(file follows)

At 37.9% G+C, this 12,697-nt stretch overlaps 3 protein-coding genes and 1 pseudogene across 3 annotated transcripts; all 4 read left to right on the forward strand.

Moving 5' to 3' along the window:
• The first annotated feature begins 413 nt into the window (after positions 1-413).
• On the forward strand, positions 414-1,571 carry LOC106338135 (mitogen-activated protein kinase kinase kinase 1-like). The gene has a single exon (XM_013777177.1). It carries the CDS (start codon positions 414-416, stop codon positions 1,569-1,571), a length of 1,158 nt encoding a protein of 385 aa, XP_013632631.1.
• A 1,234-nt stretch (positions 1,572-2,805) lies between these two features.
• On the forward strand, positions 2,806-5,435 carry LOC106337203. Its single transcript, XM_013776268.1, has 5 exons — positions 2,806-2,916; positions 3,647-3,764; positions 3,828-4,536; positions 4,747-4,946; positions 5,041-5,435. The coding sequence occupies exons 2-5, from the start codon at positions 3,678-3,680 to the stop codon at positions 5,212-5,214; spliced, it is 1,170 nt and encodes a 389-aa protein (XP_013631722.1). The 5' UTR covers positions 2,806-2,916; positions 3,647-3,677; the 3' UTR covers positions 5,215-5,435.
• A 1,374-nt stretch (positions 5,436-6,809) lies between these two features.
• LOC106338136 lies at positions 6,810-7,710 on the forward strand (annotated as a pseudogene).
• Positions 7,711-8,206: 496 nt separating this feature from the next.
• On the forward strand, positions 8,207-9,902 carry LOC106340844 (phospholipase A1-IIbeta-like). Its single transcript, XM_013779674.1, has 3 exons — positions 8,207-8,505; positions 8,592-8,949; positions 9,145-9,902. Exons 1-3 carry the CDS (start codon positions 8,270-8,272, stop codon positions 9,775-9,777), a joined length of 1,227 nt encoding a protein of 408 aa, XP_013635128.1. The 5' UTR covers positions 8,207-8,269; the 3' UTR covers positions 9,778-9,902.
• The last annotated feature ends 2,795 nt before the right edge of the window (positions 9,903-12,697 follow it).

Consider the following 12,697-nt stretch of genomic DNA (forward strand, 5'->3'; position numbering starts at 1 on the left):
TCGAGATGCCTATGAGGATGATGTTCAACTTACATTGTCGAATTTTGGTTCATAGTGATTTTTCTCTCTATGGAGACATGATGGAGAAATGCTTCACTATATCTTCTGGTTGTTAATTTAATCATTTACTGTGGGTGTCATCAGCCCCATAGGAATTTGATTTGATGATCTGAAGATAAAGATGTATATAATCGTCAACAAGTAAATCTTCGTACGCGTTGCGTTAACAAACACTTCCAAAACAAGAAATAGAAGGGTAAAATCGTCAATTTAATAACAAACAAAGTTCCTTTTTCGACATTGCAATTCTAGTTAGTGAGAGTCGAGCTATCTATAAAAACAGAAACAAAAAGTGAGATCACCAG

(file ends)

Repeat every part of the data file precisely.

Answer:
At 37.9% G+C, this 12,697-nt stretch overlaps 3 protein-coding genes and 1 pseudogene across 3 annotated transcripts; all 4 read left to right on the forward strand.

Moving 5' to 3' along the window:
• The first annotated feature begins 413 nt into the window (after positions 1-413).
• On the forward strand, positions 414-1,571 carry LOC106338135 (mitogen-activated protein kinase kinase kinase 1-like). The gene has a single exon (XM_013777177.1). It carries the CDS (start codon positions 414-416, stop codon positions 1,569-1,571), a length of 1,158 nt encoding a protein of 385 aa, XP_013632631.1.
• A 1,234-nt stretch (positions 1,572-2,805) lies between these two features.
• On the forward strand, positions 2,806-5,435 carry LOC106337203. Its single transcript, XM_013776268.1, has 5 exons — positions 2,806-2,916; positions 3,647-3,764; positions 3,828-4,536; positions 4,747-4,946; positions 5,041-5,435. The coding sequence occupies exons 2-5, from the start codon at positions 3,678-3,680 to the stop codon at positions 5,212-5,214; spliced, it is 1,170 nt and encodes a 389-aa protein (XP_013631722.1). The 5' UTR covers positions 2,806-2,916; positions 3,647-3,677; the 3' UTR covers positions 5,215-5,435.
• A 1,374-nt stretch (positions 5,436-6,809) lies between these two features.
• LOC106338136 lies at positions 6,810-7,710 on the forward strand (annotated as a pseudogene).
• Positions 7,711-8,206: 496 nt separating this feature from the next.
• On the forward strand, positions 8,207-9,902 carry LOC106340844 (phospholipase A1-IIbeta-like). Its single transcript, XM_013779674.1, has 3 exons — positions 8,207-8,505; positions 8,592-8,949; positions 9,145-9,902. Exons 1-3 carry the CDS (start codon positions 8,270-8,272, stop codon positions 9,775-9,777), a joined length of 1,227 nt encoding a protein of 408 aa, XP_013635128.1. The 5' UTR covers positions 8,207-8,269; the 3' UTR covers positions 9,778-9,902.
• The last annotated feature ends 2,795 nt before the right edge of the window (positions 9,903-12,697 follow it).

Consider the following 12,697-nt stretch of genomic DNA (forward strand, 5'->3'; position numbering starts at 1 on the left):
TCGAGATGCCTATGAGGATGATGTTCAACTTACATTGTCGAATTTTGGTTCATAGTGATTTTTCTCTCTATGGAGACATGATGGAGAAATGCTTCACTATATCTTCTGGTTGTTAATTTAATCATTTACTGTGGGTGTCATCAGCCCCATAGGAATTTGATTTGATGATCTGAAGATAAAGATGTATATAATCGTCAACAAGTAAATCTTCGTACGCGTTGCGTTAACAAACACTTCCAAAACAAGAAATAGAAGGGTAAAATCGTCAATTTAATAACAAACAAAGTTCCTTTTTCGACATTGCAATTCTAGTTAGTGAGAGTCGAGCTATCTATAAAAACAGAAACAAAAAGTGAGATCACCAG